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News: Neolithic artefacts
Revealing the Cochno Stone...
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by Archaeology Newsroom

5,000 year old Prehistoric art panel uncovered

The Cochno Stone

The “most important Neolithic cup and ring marked rock art panel in Europe” is being unearthed for the first time in 50 years on the edge of a housing estate in Clydebank near Glasgow.‌‌

The Cochno Stone, dating back to 3000BC, and one of the best examples of Neolithic or Bronze Age cup and ring markings in Europe, is being fully excavated for the first time since it was buried in 1965 to protect it from vandalism.

The stone, which lies on land next to a housing estate near Faifley, in West Dunbartonshire, is regarded as one of the UK’s most important, but also one of its most neglected, prehistoric sites.

The excavation will provide the opportunity to use cutting-edge 3D imaging technology to make a detailed digital record of the site, which should shine more light on the stone’s history, its purpose and the people who created the artwork around 5,000 years ago.

Dr Kenny Brophy, from the University of Glasgow who specialises in urban archaeology, is leading the excavation at the site next to Cochno Farm.

He said: “This is the biggest and I would argue one of the most important Neolithic art panels in Europe. The cup and ring marks are extensive but the site just happens to be in the middle of an urban housing scheme in Clydebank.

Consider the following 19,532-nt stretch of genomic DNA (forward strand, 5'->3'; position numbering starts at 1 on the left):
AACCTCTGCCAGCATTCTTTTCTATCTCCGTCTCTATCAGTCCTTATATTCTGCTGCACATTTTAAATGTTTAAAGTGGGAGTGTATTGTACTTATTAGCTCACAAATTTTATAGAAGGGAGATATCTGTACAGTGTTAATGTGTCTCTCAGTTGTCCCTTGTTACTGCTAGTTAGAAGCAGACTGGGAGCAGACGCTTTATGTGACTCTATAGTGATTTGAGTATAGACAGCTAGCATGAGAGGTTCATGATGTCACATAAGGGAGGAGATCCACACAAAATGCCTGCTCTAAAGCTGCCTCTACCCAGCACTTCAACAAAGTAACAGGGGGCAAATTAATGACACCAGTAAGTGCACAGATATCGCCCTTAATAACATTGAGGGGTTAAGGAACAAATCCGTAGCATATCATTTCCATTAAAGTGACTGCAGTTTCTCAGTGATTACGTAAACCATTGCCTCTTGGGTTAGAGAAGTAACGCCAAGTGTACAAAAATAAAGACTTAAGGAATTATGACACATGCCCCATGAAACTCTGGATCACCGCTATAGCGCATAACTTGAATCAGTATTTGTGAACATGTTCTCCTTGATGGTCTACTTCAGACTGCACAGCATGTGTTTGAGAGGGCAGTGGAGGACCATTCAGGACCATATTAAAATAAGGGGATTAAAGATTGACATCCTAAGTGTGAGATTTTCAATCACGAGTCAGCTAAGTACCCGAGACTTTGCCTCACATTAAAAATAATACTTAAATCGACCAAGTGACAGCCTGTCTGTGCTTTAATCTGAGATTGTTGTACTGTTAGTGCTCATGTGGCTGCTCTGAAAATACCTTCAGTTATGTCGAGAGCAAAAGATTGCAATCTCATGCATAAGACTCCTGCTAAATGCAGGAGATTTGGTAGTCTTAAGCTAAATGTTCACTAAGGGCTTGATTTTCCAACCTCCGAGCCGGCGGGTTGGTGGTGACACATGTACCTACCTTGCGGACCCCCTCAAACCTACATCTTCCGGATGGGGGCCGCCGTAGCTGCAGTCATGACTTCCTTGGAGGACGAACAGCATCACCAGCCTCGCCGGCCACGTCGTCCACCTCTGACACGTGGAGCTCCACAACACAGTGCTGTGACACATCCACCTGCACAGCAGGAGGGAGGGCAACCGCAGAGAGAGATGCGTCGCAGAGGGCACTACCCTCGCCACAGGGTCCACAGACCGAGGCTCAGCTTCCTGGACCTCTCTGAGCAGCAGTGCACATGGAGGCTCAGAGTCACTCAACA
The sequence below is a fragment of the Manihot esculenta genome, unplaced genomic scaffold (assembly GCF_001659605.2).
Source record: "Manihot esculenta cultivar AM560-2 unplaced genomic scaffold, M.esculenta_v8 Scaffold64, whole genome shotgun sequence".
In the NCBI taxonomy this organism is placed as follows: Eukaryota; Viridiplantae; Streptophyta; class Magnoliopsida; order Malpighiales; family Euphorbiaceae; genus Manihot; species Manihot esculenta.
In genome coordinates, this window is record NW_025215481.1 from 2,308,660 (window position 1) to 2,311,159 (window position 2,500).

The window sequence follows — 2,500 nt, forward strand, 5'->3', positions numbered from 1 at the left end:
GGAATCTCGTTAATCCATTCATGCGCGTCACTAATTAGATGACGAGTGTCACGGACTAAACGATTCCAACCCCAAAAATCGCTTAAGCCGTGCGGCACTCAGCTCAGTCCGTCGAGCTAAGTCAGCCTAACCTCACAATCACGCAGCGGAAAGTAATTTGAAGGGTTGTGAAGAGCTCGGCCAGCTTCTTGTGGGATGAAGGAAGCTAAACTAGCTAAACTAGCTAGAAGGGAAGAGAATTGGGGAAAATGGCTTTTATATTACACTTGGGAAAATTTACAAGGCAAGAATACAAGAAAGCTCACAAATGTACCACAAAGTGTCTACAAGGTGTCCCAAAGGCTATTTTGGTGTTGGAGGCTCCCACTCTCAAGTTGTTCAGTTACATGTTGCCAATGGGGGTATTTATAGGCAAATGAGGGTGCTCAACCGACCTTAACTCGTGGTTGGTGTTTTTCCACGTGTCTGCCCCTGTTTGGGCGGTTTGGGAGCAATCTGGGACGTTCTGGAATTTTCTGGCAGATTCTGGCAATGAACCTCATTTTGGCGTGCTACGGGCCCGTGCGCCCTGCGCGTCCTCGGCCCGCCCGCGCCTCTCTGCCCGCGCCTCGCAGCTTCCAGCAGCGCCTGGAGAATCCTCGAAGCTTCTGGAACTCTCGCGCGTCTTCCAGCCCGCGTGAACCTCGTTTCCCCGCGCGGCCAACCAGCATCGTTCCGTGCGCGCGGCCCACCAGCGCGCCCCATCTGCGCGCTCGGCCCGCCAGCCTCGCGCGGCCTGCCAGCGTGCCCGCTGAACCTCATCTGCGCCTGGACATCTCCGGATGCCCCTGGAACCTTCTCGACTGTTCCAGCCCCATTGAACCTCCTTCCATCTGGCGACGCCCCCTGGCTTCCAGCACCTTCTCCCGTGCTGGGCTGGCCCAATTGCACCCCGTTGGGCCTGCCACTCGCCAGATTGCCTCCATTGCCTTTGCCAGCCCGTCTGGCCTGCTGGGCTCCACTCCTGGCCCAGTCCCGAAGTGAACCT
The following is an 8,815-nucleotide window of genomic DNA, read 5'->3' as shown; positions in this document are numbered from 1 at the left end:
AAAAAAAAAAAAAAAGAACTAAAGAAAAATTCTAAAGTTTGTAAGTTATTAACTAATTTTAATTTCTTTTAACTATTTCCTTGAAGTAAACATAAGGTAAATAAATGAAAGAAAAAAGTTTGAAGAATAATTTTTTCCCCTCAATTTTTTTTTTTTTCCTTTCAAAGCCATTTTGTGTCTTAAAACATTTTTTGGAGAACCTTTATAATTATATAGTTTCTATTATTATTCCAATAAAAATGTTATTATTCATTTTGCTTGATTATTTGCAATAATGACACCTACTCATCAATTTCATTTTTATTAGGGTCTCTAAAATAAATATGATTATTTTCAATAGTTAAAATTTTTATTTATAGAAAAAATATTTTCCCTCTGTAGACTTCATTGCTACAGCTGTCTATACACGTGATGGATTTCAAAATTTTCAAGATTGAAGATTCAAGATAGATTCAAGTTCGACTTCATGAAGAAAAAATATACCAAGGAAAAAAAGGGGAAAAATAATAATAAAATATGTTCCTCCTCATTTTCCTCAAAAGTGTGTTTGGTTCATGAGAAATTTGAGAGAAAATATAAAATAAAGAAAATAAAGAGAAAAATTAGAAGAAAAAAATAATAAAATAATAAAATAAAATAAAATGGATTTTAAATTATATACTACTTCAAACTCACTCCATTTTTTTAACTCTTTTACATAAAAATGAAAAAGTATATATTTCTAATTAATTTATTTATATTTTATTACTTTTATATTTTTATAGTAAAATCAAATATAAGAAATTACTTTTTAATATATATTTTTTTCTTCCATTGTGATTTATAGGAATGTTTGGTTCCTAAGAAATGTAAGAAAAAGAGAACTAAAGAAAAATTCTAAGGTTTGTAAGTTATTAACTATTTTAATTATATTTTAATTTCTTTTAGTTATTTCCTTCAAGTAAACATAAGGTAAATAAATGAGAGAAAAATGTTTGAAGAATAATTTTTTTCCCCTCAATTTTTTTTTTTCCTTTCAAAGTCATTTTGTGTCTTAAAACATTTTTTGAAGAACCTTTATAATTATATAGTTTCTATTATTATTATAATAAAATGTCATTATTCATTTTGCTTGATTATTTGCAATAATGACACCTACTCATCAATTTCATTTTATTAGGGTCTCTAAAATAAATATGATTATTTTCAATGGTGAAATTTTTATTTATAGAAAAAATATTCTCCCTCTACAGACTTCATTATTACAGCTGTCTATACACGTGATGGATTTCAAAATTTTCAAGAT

“It was last fully open to the elements and the public up until 1965. Sadly as it was neglected it was also being damaged through vandalism and people traipsing all over it. So renowned archaeologist Ludovic Maclellan Mann, with a team of experts, decided the best way to preserve it was to cover it over to protect it from further damage. And it has lain there ever since.

“It has been well recorded for archaeological purposes but we now feel the time, and the technology, is right to unearth it and see what new elements we can learn about its history and the people who created it. The local community is very engaged in what we plan to do, and they seem very proud to have this amazing prehistoric gem right on their door step.”

NOTES
1. University of Glasgow